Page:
Sept 23 (Reuters) - Mountain Valley Pipeline LLC asked
federal regulators for permission to resume construction on the
$5.4-$5.7 billion pipeline from West Virginia to Virginia by
Mountain Valley said that would allow it to complete as many
activities as possible before winter, according to a filing with
the U.S. Federal Energy Regulatory Commission (FERC) late on
FERC suspended work on Mountain Valley in October 2019 due
to litigation over the project's Biological Opinion from the
U.S. Fish and Wildlife Service (FWS), which allows the project
to work in areas inhabited by endangered and threatened species.
The FWS issued a new Biological Opinion in early September.
Analysts at ClearView Energy Partners said on Wednesday they
expect FERC will allow Mountain Valley to resume construction
even though some environmental groups and others will oppose the
return to work and the new Biological Opinion.
U.S. pipeline company Equitrans Midstream Corp, one
of the partners in Mountain Valley, said in early September it
expects the pipeline to enter service in early 2021.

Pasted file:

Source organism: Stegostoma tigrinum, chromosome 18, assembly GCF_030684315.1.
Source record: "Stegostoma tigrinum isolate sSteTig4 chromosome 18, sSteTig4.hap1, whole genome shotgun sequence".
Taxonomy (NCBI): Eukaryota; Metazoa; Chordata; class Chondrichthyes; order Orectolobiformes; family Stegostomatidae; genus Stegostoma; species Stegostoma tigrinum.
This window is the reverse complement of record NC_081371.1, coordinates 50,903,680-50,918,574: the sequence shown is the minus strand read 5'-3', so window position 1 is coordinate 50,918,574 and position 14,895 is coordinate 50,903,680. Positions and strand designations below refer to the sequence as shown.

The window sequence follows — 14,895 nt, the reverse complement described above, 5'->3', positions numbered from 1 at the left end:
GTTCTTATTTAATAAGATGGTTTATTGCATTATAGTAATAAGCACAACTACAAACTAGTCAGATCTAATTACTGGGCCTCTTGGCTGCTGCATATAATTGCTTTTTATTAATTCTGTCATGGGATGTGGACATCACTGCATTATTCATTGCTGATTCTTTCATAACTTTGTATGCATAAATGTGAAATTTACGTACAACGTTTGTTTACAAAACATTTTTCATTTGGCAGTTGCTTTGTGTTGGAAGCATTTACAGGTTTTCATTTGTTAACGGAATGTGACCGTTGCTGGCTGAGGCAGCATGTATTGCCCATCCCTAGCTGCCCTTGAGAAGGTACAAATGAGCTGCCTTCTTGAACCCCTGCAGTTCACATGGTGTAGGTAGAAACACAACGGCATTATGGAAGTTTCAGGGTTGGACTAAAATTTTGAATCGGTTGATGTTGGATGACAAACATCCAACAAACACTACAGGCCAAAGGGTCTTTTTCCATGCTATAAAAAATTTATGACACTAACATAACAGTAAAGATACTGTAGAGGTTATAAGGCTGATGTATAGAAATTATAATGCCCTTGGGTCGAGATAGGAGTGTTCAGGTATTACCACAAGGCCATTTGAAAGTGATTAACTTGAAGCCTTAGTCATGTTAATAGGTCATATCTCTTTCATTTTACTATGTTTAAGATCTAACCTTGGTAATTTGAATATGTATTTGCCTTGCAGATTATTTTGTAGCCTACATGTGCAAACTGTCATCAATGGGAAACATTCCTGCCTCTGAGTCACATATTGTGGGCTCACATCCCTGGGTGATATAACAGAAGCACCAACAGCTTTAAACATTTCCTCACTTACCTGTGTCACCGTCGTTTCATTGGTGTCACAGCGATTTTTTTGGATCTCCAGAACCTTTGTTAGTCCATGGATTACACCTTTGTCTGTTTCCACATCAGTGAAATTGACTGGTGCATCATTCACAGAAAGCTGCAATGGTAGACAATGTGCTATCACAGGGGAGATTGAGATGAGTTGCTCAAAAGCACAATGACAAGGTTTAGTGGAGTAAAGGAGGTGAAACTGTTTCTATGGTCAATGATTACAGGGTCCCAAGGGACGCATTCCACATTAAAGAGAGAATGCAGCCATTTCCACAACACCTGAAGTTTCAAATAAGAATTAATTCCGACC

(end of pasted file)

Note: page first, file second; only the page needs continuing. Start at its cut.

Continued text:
Mountain Valley is one of several U.S. oil and gas pipelines
delayed by regulatory and legal fights with environmental and
local groups that found problems with federal permits issued by
the Trump administration.
In February 2018, when Equitrans started construction of the
303-mile (488-km) pipeline designed to deliver 2 billion cubic
feet per day of gas from the Marcellus and Utica shale, it
estimated Mountain Valley would cost about $3.5 billion and be
completed by the end of 2018.
Equitrans has said it expects to receive new approvals soon
from FERC and the U.S. Army Corps of Engineers that will enable
it to finish building the last 8% of the project.
Mountain Valley is owned by units of Equitrans, NextEra
Energy Inc, Consolidated Edison Inc, AltaGas Ltd
and RGC Resources Inc.
(Reporting by Scott DiSavino; Editing by Tom Brown)